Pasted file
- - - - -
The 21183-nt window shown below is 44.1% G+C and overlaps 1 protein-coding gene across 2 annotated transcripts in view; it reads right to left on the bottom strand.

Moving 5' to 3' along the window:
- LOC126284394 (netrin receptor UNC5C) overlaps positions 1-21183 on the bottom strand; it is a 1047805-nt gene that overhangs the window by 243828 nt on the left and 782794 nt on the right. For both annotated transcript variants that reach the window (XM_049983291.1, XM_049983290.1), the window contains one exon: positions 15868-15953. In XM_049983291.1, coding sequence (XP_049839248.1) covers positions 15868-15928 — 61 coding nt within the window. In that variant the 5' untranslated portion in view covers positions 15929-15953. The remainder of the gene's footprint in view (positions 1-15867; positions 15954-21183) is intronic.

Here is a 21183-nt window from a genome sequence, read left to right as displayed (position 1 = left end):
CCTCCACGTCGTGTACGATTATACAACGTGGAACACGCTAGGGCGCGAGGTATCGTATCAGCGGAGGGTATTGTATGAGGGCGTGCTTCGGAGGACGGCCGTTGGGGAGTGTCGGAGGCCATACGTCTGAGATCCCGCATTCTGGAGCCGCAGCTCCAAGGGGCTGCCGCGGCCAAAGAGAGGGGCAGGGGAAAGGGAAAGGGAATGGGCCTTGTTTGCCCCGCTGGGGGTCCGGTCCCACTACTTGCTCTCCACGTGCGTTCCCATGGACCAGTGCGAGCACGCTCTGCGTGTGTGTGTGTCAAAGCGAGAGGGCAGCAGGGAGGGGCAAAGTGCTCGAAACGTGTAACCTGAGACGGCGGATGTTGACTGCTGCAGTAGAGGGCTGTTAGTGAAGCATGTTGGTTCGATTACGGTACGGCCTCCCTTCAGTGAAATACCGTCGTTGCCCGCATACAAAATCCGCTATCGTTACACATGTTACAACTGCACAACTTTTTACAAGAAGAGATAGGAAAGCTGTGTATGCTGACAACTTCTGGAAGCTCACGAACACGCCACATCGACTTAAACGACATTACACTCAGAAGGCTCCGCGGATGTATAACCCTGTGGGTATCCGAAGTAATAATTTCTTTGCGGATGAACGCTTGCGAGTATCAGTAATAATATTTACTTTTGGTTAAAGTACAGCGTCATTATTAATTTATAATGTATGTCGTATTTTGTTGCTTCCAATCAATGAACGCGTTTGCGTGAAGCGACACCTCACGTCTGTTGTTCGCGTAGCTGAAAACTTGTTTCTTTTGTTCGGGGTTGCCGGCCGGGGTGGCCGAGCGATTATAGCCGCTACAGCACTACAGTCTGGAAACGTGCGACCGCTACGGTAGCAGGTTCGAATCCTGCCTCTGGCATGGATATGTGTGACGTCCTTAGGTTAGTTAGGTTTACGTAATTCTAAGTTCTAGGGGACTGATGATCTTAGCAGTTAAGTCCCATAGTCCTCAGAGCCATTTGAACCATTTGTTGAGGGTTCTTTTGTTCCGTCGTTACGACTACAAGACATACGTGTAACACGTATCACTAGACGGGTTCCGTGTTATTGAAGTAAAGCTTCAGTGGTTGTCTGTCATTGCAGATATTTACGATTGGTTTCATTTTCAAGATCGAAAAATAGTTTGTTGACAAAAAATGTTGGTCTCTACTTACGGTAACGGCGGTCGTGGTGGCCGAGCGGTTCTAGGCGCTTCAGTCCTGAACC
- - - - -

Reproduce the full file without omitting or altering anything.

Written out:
The 21183-nt window shown below is 44.1% G+C and overlaps 1 protein-coding gene across 2 annotated transcripts in view; it reads right to left on the bottom strand.

Moving 5' to 3' along the window:
- LOC126284394 (netrin receptor UNC5C) overlaps positions 1-21183 on the bottom strand; it is a 1047805-nt gene that overhangs the window by 243828 nt on the left and 782794 nt on the right. For both annotated transcript variants that reach the window (XM_049983291.1, XM_049983290.1), the window contains one exon: positions 15868-15953. In XM_049983291.1, coding sequence (XP_049839248.1) covers positions 15868-15928 — 61 coding nt within the window. In that variant the 5' untranslated portion in view covers positions 15929-15953. The remainder of the gene's footprint in view (positions 1-15867; positions 15954-21183) is intronic.

Here is a 21183-nt window from a genome sequence, read left to right as displayed (position 1 = left end):
CCTCCACGTCGTGTACGATTATACAACGTGGAACACGCTAGGGCGCGAGGTATCGTATCAGCGGAGGGTATTGTATGAGGGCGTGCTTCGGAGGACGGCCGTTGGGGAGTGTCGGAGGCCATACGTCTGAGATCCCGCATTCTGGAGCCGCAGCTCCAAGGGGCTGCCGCGGCCAAAGAGAGGGGCAGGGGAAAGGGAAAGGGAATGGGCCTTGTTTGCCCCGCTGGGGGTCCGGTCCCACTACTTGCTCTCCACGTGCGTTCCCATGGACCAGTGCGAGCACGCTCTGCGTGTGTGTGTGTCAAAGCGAGAGGGCAGCAGGGAGGGGCAAAGTGCTCGAAACGTGTAACCTGAGACGGCGGATGTTGACTGCTGCAGTAGAGGGCTGTTAGTGAAGCATGTTGGTTCGATTACGGTACGGCCTCCCTTCAGTGAAATACCGTCGTTGCCCGCATACAAAATCCGCTATCGTTACACATGTTACAACTGCACAACTTTTTACAAGAAGAGATAGGAAAGCTGTGTATGCTGACAACTTCTGGAAGCTCACGAACACGCCACATCGACTTAAACGACATTACACTCAGAAGGCTCCGCGGATGTATAACCCTGTGGGTATCCGAAGTAATAATTTCTTTGCGGATGAACGCTTGCGAGTATCAGTAATAATATTTACTTTTGGTTAAAGTACAGCGTCATTATTAATTTATAATGTATGTCGTATTTTGTTGCTTCCAATCAATGAACGCGTTTGCGTGAAGCGACACCTCACGTCTGTTGTTCGCGTAGCTGAAAACTTGTTTCTTTTGTTCGGGGTTGCCGGCCGGGGTGGCCGAGCGATTATAGCCGCTACAGCACTACAGTCTGGAAACGTGCGACCGCTACGGTAGCAGGTTCGAATCCTGCCTCTGGCATGGATATGTGTGACGTCCTTAGGTTAGTTAGGTTTACGTAATTCTAAGTTCTAGGGGACTGATGATCTTAGCAGTTAAGTCCCATAGTCCTCAGAGCCATTTGAACCATTTGTTGAGGGTTCTTTTGTTCCGTCGTTACGACTACAAGACATACGTGTAACACGTATCACTAGACGGGTTCCGTGTTATTGAAGTAAAGCTTCAGTGGTTGTCTGTCATTGCAGATATTTACGATTGGTTTCATTTTCAAGATCGAAAAATAGTTTGTTGACAAAAAATGTTGGTCTCTACTTACGGTAACGGCGGTCGTGGTGGCCGAGCGGTTCTAGGCGCTTCAGTCCTGAACC